For nearly two weeks in November 1938, residents living in Halifax, England, were terrorized by a man racing around in the dark, slashing women with a knife or razor. The panic began Nov. 16, when two women arrived at a local police station, both with head wounds that appeared to be caused by some kind of blade. They'd been attacked by a man, they told police. Five days later, a third woman ran to the police with a deep razor-like cut in her wrist. In both cases, no evidence was found at the crime scenes. Police were stumped, and citizens became concerned [source: Glover].
Over the next week, more people were mysteriously attacked, all suffering some type of cut. By now the public was referring to the attacker as the "Halifax Slasher," and police said there could be up to three different men attacking victims. Businesses shuttered their windows. Vigilante groups formed, sometimes attacking men who appeared suspicious or out of place. Law enforcement officials put in a call to Scotland Yard for help, and two detectives arrived Nov. 29 [source: Gerber].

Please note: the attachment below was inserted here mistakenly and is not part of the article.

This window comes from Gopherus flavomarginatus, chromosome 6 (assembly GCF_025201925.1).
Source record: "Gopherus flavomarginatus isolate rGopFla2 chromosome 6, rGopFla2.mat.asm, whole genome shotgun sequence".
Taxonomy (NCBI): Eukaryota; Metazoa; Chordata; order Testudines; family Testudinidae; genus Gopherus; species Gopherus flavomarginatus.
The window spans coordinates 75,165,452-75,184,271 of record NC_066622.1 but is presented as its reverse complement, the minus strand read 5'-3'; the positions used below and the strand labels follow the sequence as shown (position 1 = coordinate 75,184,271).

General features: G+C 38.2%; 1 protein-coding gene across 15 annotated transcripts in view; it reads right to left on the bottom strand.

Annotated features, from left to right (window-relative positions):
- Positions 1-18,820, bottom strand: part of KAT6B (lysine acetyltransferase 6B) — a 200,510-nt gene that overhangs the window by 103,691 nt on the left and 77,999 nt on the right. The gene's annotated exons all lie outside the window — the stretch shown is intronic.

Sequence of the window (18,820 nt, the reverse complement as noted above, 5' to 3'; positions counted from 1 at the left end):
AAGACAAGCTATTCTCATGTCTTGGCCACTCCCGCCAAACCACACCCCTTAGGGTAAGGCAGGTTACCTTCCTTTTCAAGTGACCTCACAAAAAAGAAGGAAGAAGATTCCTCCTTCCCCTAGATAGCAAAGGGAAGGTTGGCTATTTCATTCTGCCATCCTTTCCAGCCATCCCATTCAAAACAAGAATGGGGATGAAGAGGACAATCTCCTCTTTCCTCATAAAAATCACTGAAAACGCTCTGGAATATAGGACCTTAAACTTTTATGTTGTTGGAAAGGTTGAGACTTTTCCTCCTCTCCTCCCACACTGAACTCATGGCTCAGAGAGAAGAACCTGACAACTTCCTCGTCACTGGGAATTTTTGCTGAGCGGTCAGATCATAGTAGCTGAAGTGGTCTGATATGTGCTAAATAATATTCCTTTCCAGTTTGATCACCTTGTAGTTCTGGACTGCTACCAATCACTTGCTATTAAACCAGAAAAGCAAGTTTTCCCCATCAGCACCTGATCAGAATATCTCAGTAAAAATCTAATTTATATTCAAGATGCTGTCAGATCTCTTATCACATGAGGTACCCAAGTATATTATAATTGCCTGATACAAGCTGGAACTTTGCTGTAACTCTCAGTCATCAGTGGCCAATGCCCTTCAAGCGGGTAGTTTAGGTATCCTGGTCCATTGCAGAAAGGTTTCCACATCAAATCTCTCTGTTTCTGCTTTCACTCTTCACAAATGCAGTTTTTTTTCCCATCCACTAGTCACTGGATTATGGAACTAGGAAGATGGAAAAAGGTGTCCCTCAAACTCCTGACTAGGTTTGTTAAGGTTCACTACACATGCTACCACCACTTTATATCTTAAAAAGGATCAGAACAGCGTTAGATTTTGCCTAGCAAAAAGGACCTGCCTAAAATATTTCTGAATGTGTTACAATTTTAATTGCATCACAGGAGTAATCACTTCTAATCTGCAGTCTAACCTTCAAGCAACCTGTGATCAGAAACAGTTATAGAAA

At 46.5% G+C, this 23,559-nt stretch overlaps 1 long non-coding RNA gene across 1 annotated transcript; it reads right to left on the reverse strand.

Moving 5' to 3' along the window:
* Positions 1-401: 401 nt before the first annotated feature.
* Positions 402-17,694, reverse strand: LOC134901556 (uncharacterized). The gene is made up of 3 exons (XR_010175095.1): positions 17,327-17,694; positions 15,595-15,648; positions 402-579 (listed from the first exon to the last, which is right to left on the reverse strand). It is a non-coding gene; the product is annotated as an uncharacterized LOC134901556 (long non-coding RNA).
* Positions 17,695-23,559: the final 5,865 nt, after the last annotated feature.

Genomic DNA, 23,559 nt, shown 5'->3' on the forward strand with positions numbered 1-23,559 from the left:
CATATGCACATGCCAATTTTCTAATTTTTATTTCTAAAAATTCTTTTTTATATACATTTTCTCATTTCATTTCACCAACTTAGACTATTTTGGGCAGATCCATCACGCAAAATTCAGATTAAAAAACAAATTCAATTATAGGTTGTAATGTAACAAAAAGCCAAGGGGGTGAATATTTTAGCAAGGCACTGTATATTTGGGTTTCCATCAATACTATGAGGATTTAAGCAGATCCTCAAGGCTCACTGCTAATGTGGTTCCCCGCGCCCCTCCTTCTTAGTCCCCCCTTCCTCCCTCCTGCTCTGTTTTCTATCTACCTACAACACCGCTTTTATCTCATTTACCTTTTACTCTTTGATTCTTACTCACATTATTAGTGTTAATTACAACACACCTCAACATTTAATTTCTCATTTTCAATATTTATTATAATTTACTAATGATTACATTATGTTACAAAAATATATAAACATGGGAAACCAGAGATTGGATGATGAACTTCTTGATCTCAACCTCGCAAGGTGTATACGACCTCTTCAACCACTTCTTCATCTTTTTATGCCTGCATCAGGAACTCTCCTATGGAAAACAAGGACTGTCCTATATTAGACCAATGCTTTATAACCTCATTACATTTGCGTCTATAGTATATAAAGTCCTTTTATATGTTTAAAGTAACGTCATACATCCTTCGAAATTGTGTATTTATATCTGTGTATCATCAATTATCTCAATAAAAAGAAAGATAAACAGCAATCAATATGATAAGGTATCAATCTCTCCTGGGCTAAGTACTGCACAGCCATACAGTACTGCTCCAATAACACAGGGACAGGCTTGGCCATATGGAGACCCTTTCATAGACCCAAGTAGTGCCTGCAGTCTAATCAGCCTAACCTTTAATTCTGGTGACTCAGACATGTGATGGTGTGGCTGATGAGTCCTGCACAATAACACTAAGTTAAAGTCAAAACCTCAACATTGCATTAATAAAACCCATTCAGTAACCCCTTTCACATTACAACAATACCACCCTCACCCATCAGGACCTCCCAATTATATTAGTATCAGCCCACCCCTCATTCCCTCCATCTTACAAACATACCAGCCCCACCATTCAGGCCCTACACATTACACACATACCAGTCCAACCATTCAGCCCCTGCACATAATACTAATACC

As the investigators began questioning the victims, their stories collapsed. Suddenly, everyone began confessing that they had actually cut or injured themselves. One woman said she fought with her boyfriend and, upset, sliced her arm because she had heard about the Halifax Slasher. After nine of the 12 victims confessed to self-harm, police closed the investigation. The nine were all criminally charged, with four going to jail [source: Gerber].